This was the message Jesus gave his disciples and to all those complainers that life was not fair. As always, our Lord could always teach best with a parable, and today he tells us the story of the landowner who hires laborers to work in his field.[3] You may recall, last week the parable was about the King and his slaves, one who he forgave his debt, then later that slave demanded what was owed him by another slave. These types of relationships are important for Jesus, as it helps us to relate to our heavenly Father. In this parable the landowner has an enormous challenge. He must gather all the grain from his field before sundown. Apparently, there is a sense that his good fortune could be lost if he did not hire workers quickly. He hires some in the morning, some in the afternoon and some later toward the evening. He pays the last, first and pays them the same as the one who worked all day. “I beg your pardon!” The complaint was made by the one who felt unfairly treated. “Why would you pay them more when they worked less?” The landowner gives a matter-of-fact reply. “The land and the money belongs to me, so how come I can’t do what I want with it?”[sic] That is a pretty good response and a true saying. Why should it matter? The answer is, because it is not fair. But God did not promise a rose garden.

The parable obviously will prompt many other questions for the unfairly treated ones to argue, but the landlord has spoken. The harvest is in and the wages are paid. One would think that there would be planning and build up to reaping a harvest, correct? Laborers would have already been assigned and put on the schedule. Negotiated wages would have been agreed upon. What emergency harvest could exist? Here is another thought. Perhaps the original workers who agreed to work in the beginning did not know the goal was to bring in the entire harvest by sundown? They may have been pacing themselves as they always do. Maybe they had some type of a labor union where they had to have so many personal breaks, to escape the heat and the sun? Maybe they were not doing a good job, yielding sloppy work, leaving too much behind and going too fast. In this situation the landowner was being kind to them by hiring others to complete the work. We do not know exactly, but what we do know is that those who gave felt they should have more of the take. To which the landowner says, “I beg your pardon.”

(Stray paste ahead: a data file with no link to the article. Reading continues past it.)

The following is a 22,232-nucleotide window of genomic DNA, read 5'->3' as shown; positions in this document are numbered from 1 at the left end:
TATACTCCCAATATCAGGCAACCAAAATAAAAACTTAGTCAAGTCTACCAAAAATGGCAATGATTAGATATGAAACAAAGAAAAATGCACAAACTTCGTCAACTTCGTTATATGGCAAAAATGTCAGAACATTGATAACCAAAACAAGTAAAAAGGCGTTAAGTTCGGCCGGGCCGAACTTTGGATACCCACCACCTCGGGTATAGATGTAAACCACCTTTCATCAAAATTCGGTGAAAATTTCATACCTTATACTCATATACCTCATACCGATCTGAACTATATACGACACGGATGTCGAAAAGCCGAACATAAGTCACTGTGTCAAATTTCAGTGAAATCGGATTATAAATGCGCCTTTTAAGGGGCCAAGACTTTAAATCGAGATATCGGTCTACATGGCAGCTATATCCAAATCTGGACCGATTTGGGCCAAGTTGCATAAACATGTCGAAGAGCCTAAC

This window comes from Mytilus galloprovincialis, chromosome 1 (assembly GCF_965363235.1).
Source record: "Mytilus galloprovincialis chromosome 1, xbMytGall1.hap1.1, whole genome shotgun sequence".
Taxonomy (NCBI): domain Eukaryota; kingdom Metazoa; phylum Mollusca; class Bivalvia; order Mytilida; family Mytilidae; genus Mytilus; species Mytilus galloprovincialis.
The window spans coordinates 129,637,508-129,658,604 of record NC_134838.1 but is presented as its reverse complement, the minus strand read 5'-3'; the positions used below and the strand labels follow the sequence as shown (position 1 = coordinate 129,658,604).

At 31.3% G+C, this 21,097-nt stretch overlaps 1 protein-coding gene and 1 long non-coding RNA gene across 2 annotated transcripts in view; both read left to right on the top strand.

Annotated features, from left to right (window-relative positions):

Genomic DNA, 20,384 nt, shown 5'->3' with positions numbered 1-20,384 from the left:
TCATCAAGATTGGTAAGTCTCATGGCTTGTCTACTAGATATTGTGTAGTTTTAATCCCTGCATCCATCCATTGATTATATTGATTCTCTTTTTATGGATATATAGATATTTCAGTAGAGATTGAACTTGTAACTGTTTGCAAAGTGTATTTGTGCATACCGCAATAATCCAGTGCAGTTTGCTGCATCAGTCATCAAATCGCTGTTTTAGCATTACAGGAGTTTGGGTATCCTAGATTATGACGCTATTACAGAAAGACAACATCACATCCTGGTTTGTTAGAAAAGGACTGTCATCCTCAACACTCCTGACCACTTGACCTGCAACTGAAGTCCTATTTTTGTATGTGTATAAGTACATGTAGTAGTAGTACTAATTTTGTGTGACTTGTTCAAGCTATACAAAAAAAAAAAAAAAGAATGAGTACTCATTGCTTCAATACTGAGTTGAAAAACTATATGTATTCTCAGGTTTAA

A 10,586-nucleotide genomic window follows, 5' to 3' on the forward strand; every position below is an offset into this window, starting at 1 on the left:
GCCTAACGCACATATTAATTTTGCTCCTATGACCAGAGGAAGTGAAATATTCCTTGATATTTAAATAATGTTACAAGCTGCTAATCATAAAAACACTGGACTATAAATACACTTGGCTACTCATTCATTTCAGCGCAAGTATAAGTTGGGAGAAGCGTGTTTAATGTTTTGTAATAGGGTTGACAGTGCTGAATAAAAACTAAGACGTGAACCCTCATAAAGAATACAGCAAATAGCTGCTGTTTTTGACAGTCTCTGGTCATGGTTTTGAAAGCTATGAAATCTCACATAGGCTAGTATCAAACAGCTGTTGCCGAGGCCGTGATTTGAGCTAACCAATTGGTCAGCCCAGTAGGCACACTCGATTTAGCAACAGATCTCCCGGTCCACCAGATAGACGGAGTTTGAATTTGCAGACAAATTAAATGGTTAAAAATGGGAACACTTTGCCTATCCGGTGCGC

Where do you find in our world today this behavior? It seems obvious that it applies to our own places of work, does it not? You can hear the employee who has been with the company or institution for 25 years, working and waiting for the big promotion, only to be given to some outsider. You can hear the retiree who says, “I worked all my life to receive social benefits, but others who contributed nothing are entitled the same? Who do they think they are?

Wages, earnings, work is what we are looking at, but it’s not what Jesus is referring. In the parable, God the Father is the landowner and the people of Israel are the first called to work the field, but the harvest is huge and the time is set for when God wants it reaped and gleaned. The Gentiles are called the middle of the day. Those of us who have seen the efforts and sacrifices by so many before us, we are called to bring in fresh blood. We are to pick up where they left off, but one hour, we too will need to take a break. That is when a new generation will rise up and carry the necessary instruments to reap God’s harvest. They will be closest to the second coming of Christ. Salvation is offered to them, just as it was to the people of Israel who arrived on the scene first.

One other way to observe the parable is to look within ourselves. Perhaps there is an internal complaint where you see your life as a whole and know the time is now at hand when it will soon end. You regret that you followed your own ways from the beginning and set your own path. Now in the final hour you question, “Why God would you deal me such grace, seeing that I did not turn to you until late?” This is at the heart of our faith in God. We do not treat salvation as something to be afforded by our hard work, not to confuse with discipline. We do not accept “works righteousness” as some do.[4] “God will pay us our fair wage into heaven because of how good we worked”; this is nonsense. God pays us according to our faith, and faith is the currency of God. When people turn their lives over to Christ Jesus, we need to be clear to them in what they can expect. When life does not go according to their expectations, perhaps we should say,
I beg your pardon
God never promised you a rose garden.

[1] Joe South, “I never promised you a rose garden”, 1967, Columbia Records, 1970, sung by Lynn Anderson.
[2] Exodus 16:2-15
[3] Matthew 20: 1-16
[4] Pelagianism